Theology is the study of God. In recent years, we’ve seen a steady increase of good solid systematic theologies that seek to lay out for readers what the authors think about a variety of theological issues. One of these recent volumes is The Christian Faith: A Systematic Theology for Pilgrims on the Way by Michael Horton. Over the years, I’ve read quite a few systematic theology texts. Where Horton’s effort shines the most is in not just its examination of what the Bible teaches, but its wide coverage across a variety of theological spectrums. The author demonstrates a high degree of knowledge about the topics he discusses from a biblical, historical and theological perspective. Along with this, he engages with various Christian movements from within the Protestant, Catholic, and Orthodox traditions.
Rather than get into every jot and tittle of this book as it is massive, I want to highlight a few things I appreciated about this book. First, as I noted in the first paragraph, this systematic theology is biblical. Those who are Reformed will appreciate how the author talks in covenantal language. Those who aren’t Reformed will still appreciate the fair manner in which Horton engages the various perspectives on these theological issues. Second, this book is unapologetically written from a Reformed-Presbyterian perspective which means Reformed Baptists will likely not agree with Horton’s view on baptism. Yet, agreeing on every point isn’t needed for one to enjoy this book. What is needed is to consider what Dr. Horton says and to learn from it. If we as Christians are going to engage one another across our various theological perspectives, it is important that we understand what each other believes and why we believe it, especially when it comes to what can be rightly labeled as secondary and third order doctrines. The Christian Faith is systematic theology at its best, biblical, historical, engaging and practical. This explosive trifecta makes this a systematic theology worth picking up, and referencing for years to come.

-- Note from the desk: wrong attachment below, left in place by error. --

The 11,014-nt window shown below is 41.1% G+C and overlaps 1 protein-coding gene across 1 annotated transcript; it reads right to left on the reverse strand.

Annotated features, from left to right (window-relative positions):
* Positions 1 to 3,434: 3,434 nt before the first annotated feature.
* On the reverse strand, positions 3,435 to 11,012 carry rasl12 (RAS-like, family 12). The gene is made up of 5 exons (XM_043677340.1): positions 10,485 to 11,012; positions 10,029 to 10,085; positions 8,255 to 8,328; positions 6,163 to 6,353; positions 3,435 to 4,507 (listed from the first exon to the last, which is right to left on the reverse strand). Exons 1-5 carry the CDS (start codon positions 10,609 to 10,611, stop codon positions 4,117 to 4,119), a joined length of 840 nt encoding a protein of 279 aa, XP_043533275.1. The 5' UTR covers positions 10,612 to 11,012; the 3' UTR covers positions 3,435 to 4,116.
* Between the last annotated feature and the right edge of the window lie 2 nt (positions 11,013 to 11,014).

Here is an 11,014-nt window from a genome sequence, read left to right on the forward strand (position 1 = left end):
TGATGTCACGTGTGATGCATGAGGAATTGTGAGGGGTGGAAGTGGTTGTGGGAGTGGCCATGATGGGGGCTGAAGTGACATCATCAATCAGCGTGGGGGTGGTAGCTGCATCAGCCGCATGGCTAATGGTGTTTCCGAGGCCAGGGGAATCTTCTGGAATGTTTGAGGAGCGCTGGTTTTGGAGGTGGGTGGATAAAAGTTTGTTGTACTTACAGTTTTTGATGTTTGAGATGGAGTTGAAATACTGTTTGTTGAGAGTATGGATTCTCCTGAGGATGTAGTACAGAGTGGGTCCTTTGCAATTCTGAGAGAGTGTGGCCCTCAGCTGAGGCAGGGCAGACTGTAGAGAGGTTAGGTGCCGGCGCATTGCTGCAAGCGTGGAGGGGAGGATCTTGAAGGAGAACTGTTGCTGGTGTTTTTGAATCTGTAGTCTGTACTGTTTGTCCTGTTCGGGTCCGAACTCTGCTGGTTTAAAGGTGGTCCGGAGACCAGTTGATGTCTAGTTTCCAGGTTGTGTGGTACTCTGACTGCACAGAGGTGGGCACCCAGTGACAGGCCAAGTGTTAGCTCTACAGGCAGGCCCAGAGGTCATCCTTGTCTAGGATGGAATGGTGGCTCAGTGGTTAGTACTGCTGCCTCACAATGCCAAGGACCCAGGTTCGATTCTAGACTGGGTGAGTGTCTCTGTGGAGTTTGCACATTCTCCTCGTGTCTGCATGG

Author: Michael Horton
Publisher: Zondervan (2011)
I received this for free from Zondervan book review program for this review. I was not required to write a positive review. The opinions I have expressed are my own. I am disclosing this in accordance with the Federal Trade Commission’s 16 CFR, Part 255 : “Guides Concerning the Use of Endorsements and Testimonials in Advertising.”